Classroom Strategies for Auditory Processing Disorder (APD)
Advice for Teachers
Make sure the class is quiet before you begin speaking.
Obtain the child’s attention before you speak to them either as an individual or to the class. Develop a consistent visual cue to alert the child to the fact that important information is coming, e.g. teacher raises hand, turns classroom lights off/on. Private cues between child and teacher include tapping desk or child on shoulder.
Speak clearly with a slower rate of speech and check information has been understood, children can often repeat a message back but have no comprehension of what it entailed.
Re-phrase what has been misunderstood rather than repeating information.
Seat child at front of class with a clear view of the board used to provide written information.
Avoid the child sitting near a door or window where sounds from outside may be distracting. Fans and heaters may also be distracting.
Allow the child to move to a quiet area for independent work or silent reading.
Always provide written information on the board when speaking and provide additional written instruction on paper for the child to refer to.
Use concrete or pictorial representations of maths concepts.
Try to explain the purpose of the task; many children with APD are visual spatial learners who respond better to knowing the whole concept.
Be precise with instructions and present instructions in small easy steps.
Make sure the child understands what they have to do, they may not be immediately aware they have not understood something that has just been explained.
Write key vocabulary on board before teaching new material. Give concrete, written and pictorial information and demonstrations of new material.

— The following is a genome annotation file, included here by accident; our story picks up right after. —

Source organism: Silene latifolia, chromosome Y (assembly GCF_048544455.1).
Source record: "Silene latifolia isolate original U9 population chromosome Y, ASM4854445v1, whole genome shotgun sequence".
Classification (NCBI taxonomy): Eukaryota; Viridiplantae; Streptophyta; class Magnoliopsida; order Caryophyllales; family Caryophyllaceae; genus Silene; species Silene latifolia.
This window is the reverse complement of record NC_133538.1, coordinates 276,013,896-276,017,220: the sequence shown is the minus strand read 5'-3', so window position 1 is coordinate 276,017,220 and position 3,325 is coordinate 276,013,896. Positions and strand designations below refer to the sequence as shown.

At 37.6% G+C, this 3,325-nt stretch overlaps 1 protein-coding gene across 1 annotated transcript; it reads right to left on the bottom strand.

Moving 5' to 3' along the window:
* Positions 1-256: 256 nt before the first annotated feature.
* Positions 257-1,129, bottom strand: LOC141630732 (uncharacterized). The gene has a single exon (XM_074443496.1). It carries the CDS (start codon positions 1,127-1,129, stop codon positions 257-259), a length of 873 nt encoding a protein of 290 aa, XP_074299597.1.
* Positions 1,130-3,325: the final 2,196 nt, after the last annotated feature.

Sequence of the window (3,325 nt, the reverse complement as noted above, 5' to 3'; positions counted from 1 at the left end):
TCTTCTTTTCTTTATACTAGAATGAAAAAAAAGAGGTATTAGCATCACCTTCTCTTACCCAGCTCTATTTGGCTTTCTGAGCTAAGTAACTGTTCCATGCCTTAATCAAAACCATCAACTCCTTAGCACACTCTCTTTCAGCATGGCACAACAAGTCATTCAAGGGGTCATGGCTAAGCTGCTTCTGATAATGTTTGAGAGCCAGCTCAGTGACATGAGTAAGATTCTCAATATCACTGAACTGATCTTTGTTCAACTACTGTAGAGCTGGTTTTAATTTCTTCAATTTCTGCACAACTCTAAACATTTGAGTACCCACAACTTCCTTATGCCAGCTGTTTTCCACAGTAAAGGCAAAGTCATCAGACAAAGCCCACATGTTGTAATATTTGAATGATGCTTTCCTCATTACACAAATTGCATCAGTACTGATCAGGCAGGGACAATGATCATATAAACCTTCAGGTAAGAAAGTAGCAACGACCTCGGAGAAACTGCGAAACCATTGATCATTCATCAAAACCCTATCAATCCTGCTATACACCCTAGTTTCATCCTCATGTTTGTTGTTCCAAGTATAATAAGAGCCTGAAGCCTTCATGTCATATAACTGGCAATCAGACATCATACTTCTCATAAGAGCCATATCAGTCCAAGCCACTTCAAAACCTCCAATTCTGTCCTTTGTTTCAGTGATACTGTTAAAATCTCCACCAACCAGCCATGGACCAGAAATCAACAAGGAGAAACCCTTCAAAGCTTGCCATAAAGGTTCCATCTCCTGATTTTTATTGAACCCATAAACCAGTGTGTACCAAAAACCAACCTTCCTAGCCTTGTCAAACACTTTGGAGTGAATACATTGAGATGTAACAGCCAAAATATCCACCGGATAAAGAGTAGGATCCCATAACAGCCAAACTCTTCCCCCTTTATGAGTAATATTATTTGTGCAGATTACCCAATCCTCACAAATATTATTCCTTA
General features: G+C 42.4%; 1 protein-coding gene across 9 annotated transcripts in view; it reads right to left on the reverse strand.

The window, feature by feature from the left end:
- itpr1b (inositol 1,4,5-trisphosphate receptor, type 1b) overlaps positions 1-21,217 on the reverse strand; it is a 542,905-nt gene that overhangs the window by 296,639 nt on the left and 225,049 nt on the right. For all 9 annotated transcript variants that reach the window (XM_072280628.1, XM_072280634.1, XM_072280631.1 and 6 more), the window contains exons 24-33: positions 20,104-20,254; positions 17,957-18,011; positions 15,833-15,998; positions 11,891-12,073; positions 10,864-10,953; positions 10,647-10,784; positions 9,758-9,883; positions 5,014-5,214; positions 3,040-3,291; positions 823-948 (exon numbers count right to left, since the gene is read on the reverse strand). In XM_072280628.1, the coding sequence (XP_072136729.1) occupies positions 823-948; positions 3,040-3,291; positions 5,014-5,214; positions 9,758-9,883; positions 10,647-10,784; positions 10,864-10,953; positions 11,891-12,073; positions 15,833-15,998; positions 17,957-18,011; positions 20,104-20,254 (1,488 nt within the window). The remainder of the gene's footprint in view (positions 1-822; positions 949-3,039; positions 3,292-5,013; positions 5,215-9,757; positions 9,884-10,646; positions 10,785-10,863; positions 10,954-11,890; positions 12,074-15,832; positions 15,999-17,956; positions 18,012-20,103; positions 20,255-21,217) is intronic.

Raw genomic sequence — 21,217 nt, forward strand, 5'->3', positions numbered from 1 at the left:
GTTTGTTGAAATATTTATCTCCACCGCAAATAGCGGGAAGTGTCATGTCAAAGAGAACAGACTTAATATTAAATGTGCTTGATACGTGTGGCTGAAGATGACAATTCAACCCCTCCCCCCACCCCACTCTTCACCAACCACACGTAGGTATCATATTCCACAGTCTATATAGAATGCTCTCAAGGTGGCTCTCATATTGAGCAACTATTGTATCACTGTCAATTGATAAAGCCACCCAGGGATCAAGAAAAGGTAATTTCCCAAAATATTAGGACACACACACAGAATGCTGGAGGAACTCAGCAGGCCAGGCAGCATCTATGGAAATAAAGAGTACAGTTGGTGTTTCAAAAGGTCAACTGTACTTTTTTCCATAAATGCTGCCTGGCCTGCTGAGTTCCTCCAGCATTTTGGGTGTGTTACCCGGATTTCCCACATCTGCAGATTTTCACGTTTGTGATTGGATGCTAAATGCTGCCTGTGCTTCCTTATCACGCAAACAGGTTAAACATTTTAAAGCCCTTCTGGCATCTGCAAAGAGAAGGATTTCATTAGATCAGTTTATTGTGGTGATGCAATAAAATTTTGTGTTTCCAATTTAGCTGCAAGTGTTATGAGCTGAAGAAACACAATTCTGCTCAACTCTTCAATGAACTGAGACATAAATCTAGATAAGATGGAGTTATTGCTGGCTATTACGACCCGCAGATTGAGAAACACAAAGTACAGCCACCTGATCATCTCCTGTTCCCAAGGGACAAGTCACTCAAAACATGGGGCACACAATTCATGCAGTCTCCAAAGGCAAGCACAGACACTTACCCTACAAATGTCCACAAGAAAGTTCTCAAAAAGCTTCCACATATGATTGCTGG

Find and use the child’s strengths to convey information.
Do not give homework quickly at the end of class when others are packing their schoolbags and leaving. Provide homeworks in written form.
Write information/instructions on the board. Another child could be a “buddy” to ensure the child is aware of these.
Allow child a longer time to respond to questions.
Ensure a quiet working environment.
Children with APD need frequent breaks as it takes more effort for them to pay attention and process information and so they will tire more easily.
A home/school book or homework timetable allows parents to help the child understand what they have to do and means that parents and teacher can share information on learning styles and coping strategies. Parents can also pre-tutor by familiarising children with new vocabulary and concepts to be covered in class if they are made aware of these.
Group conversations and debates will be difficult for a child with APD. Use appropriate speaker/listener manners. One person talks, everyone else listens quietly.
APD learners prefer to follow a project through from start to finish because any interruption or break may mean they have to restart from the beginning.
Children with APD may have difficulty processing the meaning of written problems and therefore have difficulty in processing an answer.